Ray Bradbury Remembered by Steven Spielberg, Edgar Wright and More Filmmakers
In the wake of acclaimed writer Ray Bradbury's passing, a number of big names from film industry have released statements to honor the "Fahrenheit 451" author. Among those who paid tribute to the late sci-fi writer were filmmakers Steven Spielberg and Edgar Wright.
Spielberg remembered Bradbury as his "muse for the better part of my sci-fi career." The "War Horse" helmer added, "He lives on through his legion of fans. In the world of science fiction and fantasy and imagination he is immortal."
Wright, meanwhile, said in a statement, "A standing ovation for Mr. Ray Bradbury." The "Scott Pilgrim vs. the World" director continued, "Our imagination will be dimmer without him." Filmmaker Duncan Jones added, "Another amazing sci-fi visionary gone. Thank you for the ideas let us, Mr. Bradbury. We'll try to take heed."
"Mission: Impossible Ghost Protocol" helmer Brad Bird tweeted, "RIP Ray Bradbury. See you in the future...", while "We Bought a Zoo" director Cameron Crowe simply quoted Bradbury's words, " 'Don't talk about it... write.' Ray Bradbury." On the other hand, "Prometheus" scribe Damon Lindelof wrote, "Fahrenheit 451: The temperature at which my heart aches. We will miss you, Ray."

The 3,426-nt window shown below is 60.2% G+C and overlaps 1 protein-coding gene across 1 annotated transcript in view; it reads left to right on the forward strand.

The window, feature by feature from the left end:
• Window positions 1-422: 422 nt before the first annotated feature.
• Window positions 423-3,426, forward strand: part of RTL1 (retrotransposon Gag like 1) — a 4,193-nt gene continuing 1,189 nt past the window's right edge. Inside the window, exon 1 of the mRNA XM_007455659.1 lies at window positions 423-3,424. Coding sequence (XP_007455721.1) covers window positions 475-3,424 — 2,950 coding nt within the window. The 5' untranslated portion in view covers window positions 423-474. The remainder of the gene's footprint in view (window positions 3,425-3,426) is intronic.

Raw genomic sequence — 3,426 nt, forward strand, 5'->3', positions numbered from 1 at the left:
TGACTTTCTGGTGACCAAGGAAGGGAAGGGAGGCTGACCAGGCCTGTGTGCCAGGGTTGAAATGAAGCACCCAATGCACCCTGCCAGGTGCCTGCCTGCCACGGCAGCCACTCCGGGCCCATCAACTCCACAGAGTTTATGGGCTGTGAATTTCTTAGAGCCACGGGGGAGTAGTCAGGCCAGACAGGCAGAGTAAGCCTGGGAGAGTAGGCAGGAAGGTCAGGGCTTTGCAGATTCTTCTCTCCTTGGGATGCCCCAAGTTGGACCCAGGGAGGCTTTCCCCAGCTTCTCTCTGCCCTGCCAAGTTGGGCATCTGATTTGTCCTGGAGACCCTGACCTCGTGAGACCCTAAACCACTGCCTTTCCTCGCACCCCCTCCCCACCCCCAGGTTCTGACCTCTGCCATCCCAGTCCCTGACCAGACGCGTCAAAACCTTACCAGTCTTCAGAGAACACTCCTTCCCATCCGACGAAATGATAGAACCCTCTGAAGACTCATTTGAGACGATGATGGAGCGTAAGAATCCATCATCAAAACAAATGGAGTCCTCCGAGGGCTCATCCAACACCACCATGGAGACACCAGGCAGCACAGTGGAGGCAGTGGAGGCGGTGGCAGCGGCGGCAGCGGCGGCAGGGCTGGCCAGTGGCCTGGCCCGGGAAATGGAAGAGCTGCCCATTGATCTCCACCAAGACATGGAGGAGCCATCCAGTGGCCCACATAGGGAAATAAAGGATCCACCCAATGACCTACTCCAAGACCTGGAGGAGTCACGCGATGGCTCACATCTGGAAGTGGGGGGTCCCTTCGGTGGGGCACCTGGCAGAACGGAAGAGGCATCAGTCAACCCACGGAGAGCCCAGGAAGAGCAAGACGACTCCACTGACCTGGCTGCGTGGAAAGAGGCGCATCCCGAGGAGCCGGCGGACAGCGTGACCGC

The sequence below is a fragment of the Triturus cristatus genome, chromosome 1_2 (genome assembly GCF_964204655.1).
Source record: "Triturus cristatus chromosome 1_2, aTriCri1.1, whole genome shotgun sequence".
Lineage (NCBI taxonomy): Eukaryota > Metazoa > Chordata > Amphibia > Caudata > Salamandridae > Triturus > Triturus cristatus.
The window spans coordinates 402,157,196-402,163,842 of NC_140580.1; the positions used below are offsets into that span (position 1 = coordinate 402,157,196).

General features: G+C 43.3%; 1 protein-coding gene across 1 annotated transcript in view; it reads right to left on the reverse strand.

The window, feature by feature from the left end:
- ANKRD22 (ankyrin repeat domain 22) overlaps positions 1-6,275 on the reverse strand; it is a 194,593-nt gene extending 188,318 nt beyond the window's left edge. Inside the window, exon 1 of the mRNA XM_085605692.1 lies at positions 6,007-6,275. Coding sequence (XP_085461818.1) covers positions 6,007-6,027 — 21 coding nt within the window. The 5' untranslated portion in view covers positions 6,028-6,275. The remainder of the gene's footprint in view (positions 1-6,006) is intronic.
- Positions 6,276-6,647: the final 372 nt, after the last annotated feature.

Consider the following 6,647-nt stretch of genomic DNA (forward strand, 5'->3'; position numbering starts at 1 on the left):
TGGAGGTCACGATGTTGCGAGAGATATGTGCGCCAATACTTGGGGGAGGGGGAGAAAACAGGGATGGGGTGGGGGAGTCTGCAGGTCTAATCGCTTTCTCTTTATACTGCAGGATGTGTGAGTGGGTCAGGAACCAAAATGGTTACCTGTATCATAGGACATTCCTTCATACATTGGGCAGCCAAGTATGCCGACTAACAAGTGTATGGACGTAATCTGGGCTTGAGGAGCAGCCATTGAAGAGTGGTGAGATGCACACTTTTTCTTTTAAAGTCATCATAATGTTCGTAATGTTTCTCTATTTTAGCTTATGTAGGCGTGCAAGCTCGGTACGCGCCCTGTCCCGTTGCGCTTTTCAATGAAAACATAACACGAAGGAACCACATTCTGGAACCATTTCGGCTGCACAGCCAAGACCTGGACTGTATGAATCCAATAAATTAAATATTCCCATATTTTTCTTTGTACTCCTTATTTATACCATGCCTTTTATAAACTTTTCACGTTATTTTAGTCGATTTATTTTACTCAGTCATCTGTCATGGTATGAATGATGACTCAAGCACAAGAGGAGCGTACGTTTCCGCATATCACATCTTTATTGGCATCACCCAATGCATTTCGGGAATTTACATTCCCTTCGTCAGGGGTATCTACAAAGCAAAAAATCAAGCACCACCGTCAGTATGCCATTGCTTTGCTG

Acclaimed horror author Stephen King said in his statement, "The sound I hear today is the thunder of a giant's footsteps fading away. But the novels and stories remain, in all their resonance and strange beauty."
Also paying tribute to the late author was none other than the President of the United States, Barack Obama. In a statement, he said, "His gift for storytelling reshaped our culture and expanded our world. But Ray also understood that our imaginations could be used as a tool for better understanding, a vehicle for change, and an expression of our most cherished values. There is no doubt that Ray will continue to inspire many more generations with his writing."
Bradbury passed away in Los Angeles on Tuesday, June 5 at the age of 91 after suffering from a "lengthy illness." Many of his works, including "Farenheit 451", "The Martian Chronicles" and "The Illustrated Man", have influenced readers from different generations.
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